A Classic Halloween treat
ARCADIA, Calif. -- Halloween morning at Santa Anita, and through fog as thick as rice pudding, a galloping horse emerged ridden by a zombie. A winged devil was on horseback, too, or maybe that exercise rider was supposed to look like a demented pixie. And over at Clocker's Corner, a few monsters seemed to be waiting for coffee, or perhaps doomsday.
But by far the scariest sight at Santa Anita on this Halloween morning was Ron The Greek. Now, that's a monster.
Game On Dude is the 9-5 Classic favorite, and he deserves the role, having won all five of his races here at Santa Anita, including two major stakes this year, the San Antonio and the Awesome Again. He's easily the most accomplished horse in the field: All he has to do is pass "Go" and he'll send his bankroll over $3 million. Twice he has won at this 1 1/4-mile distance -- in last year's Santa Anita Handicap and this year's Hollywood Gold Cup. And since finishing second in the Classic a year ago, Game On Dude has become a much stronger and, quite simply, a much better racehorse, according to his Hall of Fame trainer, Bob Baffert.
And so get out the party hats and the whistles, ice down the champagne, see if Paul McCartney knows the words to "Fugue for Tinhorns" and prepare for the coronation, right? Game On Dude loves the track and seems unbeatable in this Classic, where a victory will certainly make him Horse of the Year.
But if not the Classic coronation, then the Classic opportunity, and that might be scary to contemplate, something to be mentioned only on Halloween. A free-running sort of dude, Game On Dude will be close to the early lead no matter what the pace might be. As Baffert said, the Dude's "at the mercy" of the pace.
"He just has to be kept in his own cruising speed," Baffert said about Game On Dude. "The first half-mile [of the Classic] will probably dictate the whole race."
In other words, if the pace heats up and forces Game On Dude out of his cruising speed, the Classic favorite will be vulnerable and the party could devolve into an episode of "Survivor." Could that happen Saturday? Could a coronation be supplanted by an opportunity?
Maybe, but it wouldn't be a probable scenario. The Classic field doesn't include a speedster who insists on having the early lead. On the other hand, two horses with good natural speed, Mucho Macho Man and To Honor And Serve, have both drawn outside, which means they'll have to use their speed to avoid a wide trip around the first turn. And then there's Handsome Mike.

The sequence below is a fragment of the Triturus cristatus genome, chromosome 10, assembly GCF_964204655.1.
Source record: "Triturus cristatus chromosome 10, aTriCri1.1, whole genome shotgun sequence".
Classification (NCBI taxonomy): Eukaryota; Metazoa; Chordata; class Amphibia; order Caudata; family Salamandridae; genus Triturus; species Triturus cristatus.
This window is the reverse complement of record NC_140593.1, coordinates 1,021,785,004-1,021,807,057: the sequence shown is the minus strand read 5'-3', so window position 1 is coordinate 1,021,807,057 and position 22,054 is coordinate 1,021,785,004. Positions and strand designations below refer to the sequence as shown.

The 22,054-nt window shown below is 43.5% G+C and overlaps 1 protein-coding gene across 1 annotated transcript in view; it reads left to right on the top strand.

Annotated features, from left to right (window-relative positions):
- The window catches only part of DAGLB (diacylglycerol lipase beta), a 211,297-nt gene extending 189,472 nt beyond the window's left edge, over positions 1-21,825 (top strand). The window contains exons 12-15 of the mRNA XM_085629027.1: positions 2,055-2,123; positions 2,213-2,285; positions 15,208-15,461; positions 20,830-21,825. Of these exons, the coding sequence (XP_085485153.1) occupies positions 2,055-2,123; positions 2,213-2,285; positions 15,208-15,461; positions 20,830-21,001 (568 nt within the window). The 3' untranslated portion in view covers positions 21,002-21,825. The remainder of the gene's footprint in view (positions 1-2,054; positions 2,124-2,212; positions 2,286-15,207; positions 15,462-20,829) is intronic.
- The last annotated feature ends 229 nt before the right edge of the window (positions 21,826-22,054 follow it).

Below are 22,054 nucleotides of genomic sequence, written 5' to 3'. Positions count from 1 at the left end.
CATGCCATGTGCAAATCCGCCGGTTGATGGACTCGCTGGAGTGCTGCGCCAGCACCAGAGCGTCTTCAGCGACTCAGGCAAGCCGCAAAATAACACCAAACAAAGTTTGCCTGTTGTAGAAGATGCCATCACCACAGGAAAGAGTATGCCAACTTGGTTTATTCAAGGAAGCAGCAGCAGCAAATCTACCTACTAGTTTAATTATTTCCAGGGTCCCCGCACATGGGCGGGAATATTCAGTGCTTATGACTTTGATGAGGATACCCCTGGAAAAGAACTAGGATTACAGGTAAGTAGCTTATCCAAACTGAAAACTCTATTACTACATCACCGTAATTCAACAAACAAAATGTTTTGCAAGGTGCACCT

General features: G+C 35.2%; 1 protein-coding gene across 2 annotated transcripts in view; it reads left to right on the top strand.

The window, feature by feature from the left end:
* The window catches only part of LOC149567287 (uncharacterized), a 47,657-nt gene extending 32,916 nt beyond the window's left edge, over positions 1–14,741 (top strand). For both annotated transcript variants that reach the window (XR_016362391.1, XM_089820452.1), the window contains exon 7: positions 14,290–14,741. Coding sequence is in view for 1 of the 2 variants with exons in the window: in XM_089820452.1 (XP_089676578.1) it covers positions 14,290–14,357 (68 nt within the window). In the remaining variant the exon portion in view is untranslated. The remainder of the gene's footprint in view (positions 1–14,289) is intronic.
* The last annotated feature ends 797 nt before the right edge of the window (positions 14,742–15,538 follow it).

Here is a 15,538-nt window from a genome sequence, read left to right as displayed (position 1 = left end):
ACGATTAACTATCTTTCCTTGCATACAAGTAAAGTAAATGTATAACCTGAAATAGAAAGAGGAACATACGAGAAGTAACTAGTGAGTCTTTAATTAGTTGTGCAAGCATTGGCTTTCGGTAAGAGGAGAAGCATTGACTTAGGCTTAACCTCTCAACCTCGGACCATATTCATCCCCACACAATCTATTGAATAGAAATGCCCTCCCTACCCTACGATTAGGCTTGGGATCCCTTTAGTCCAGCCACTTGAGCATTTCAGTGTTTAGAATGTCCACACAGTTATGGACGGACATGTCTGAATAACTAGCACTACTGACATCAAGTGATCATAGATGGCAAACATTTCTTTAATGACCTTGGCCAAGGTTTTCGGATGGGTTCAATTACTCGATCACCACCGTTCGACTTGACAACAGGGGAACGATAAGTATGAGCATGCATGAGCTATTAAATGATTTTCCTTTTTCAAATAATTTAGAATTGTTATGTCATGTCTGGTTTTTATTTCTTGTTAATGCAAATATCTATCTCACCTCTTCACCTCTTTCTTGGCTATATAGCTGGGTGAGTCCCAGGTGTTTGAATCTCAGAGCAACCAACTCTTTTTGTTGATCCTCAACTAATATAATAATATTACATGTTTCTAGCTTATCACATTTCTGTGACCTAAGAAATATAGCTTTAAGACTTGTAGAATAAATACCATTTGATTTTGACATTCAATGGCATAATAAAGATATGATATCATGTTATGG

Why is he in this race? Perhaps his connections got divine instructions to enter, or maybe Handsome Mike is training like Pegasus and insisting on getting his shot. The winner of the Pennsylvania Derby, he's obviously a horse of quality, no doubt about that, but he has won only twice in his career and, well, he seems rather overmatched in the Classic. So unless there were indeed divine instructions and unless Handsome Mike has grown some dark bay wings, then in response to the obvious question, a rather obvious if scary answer jumps up and screams: He's in the race to heat up the pace.
Handsome Mike has sufficient speed, if it's called upon, to get involved in a zesty opening half-mile. If the pace indeed becomes lively and then overheated, one of the horses that would benefit is Richard's Kid, who, like Handsome Mike, is trained by Doug O'Neill. And if there is no coronation of Game On Dude as Horse of the Year, one of those that would benefit is Kentucky Derby and Preakness winner I'll Have Another, who, like Handsome Mike, is owned by J. Paul Reddam. (Imagine organ music swelling in the background.)
Such thoughts might be nothing more than a ghostly boo for Halloween, thoughts to accompany the scariest sight at Santa Anita, the monster known as Ron The Greek.
Back in March, after speedsters scorched the opening half-mile in 44.55 seconds, Ron The Greek rallied from 10th to win the Santa Anita Handicap by more than 3 lengths. The surface was much faster then than now, but the same dynamic could lead to a similar outcome.
"Ron seems to be happy out here," his trainer, Bill Mott, said. "He's doing well, galloping well over the surface. He seems happy to be back in California."
And he looked happy, at the very least, Wednesday, even after a long and accomplished campaign that began in January and has taken him to six racetracks. In June he rallied strongly to win the Stephen Foster Handicap at Churchill Downs, beating Wise Dan, and two months later at Saratoga, Ron The Greek rallied from last to finish second in the Whitney Handicap despite a seven-wide journey. His only poor showing all year came in his most recent race, the Jockey Club Gold Cup at Belmont Park, where he finished sixth. But the surface that day, Mott said, was "drying out and tricky," and the big 5-year-old never seemed to find his footing.
But since then, Mott said, Ron The Greek has trained and worked as well or better than he has all year. And at Santa Anita on Halloween, he trained like a monster.
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